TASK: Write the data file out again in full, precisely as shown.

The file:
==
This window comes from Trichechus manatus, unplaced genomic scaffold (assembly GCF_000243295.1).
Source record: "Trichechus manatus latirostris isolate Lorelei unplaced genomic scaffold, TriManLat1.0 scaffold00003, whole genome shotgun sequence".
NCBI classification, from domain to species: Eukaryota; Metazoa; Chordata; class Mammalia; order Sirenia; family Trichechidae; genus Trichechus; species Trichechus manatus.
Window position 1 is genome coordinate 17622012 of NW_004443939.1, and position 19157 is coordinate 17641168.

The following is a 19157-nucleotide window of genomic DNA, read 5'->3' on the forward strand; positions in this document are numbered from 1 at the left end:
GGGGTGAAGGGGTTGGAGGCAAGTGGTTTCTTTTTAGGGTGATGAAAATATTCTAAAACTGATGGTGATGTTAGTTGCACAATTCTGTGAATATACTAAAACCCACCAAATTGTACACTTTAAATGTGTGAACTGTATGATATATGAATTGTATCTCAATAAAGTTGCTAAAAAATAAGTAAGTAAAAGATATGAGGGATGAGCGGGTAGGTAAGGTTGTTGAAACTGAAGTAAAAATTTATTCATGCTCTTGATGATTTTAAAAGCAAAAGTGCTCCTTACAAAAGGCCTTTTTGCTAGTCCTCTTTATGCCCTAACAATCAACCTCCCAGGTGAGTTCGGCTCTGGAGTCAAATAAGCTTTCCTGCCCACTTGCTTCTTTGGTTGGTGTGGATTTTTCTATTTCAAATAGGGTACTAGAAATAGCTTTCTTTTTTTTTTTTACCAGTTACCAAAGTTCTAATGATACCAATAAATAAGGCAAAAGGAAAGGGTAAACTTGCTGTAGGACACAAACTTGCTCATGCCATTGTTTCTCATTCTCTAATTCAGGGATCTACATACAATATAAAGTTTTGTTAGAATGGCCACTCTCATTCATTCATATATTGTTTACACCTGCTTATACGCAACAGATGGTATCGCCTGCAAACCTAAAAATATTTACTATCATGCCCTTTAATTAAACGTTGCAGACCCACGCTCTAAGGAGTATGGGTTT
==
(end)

This window comes from Trichechus manatus, unplaced genomic scaffold (assembly GCF_000243295.1).
Source record: "Trichechus manatus latirostris isolate Lorelei unplaced genomic scaffold, TriManLat1.0 scaffold00003, whole genome shotgun sequence".
NCBI classification, from domain to species: Eukaryota; Metazoa; Chordata; class Mammalia; order Sirenia; family Trichechidae; genus Trichechus; species Trichechus manatus.
Window position 1 is genome coordinate 17622012 of NW_004443939.1, and position 19157 is coordinate 17641168.

The following is a 19157-nucleotide window of genomic DNA, read 5'->3' on the forward strand; positions in this document are numbered from 1 at the left end:
GGGGTGAAGGGGTTGGAGGCAAGTGGTTTCTTTTTAGGGTGATGAAAATATTCTAAAACTGATGGTGATGTTAGTTGCACAATTCTGTGAATATACTAAAACCCACCAAATTGTACACTTTAAATGTGTGAACTGTATGATATATGAATTGTATCTCAATAAAGTTGCTAAAAAATAAGTAAGTAAAAGATATGAGGGATGAGCGGGTAGGTAAGGTTGTTGAAACTGAAGTAAAAATTTATTCATGCTCTTGATGATTTTAAAAGCAAAAGTGCTCCTTACAAAAGGCCTTTTTGCTAGTCCTCTTTATGCCCTAACAATCAACCTCCCAGGTGAGTTCGGCTCTGGAGTCAAATAAGCTTTCCTGCCCACTTGCTTCTTTGGTTGGTGTGGATTTTTCTATTTCAAATAGGGTACTAGAAATAGCTTTCTTTTTTTTTTTTACCAGTTACCAAAGTTCTAATGATACCAATAAATAAGGCAAAAGGAAAGGGTAAACTTGCTGTAGGACACAAACTTGCTCATGCCATTGTTTCTCATTCTCTAATTCAGGGATCTACATACAATATAAAGTTTTGTTAGAATGGCCACTCTCATTCATTCATATATTGTTTACACCTGCTTATACGCAACAGATGGTATCGCCTGCAAACCTAAAAATATTTACTATCATGCCCTTTAATTAAACGTTGCAGACCCACGCTCTAAGGAGTATGGGTTT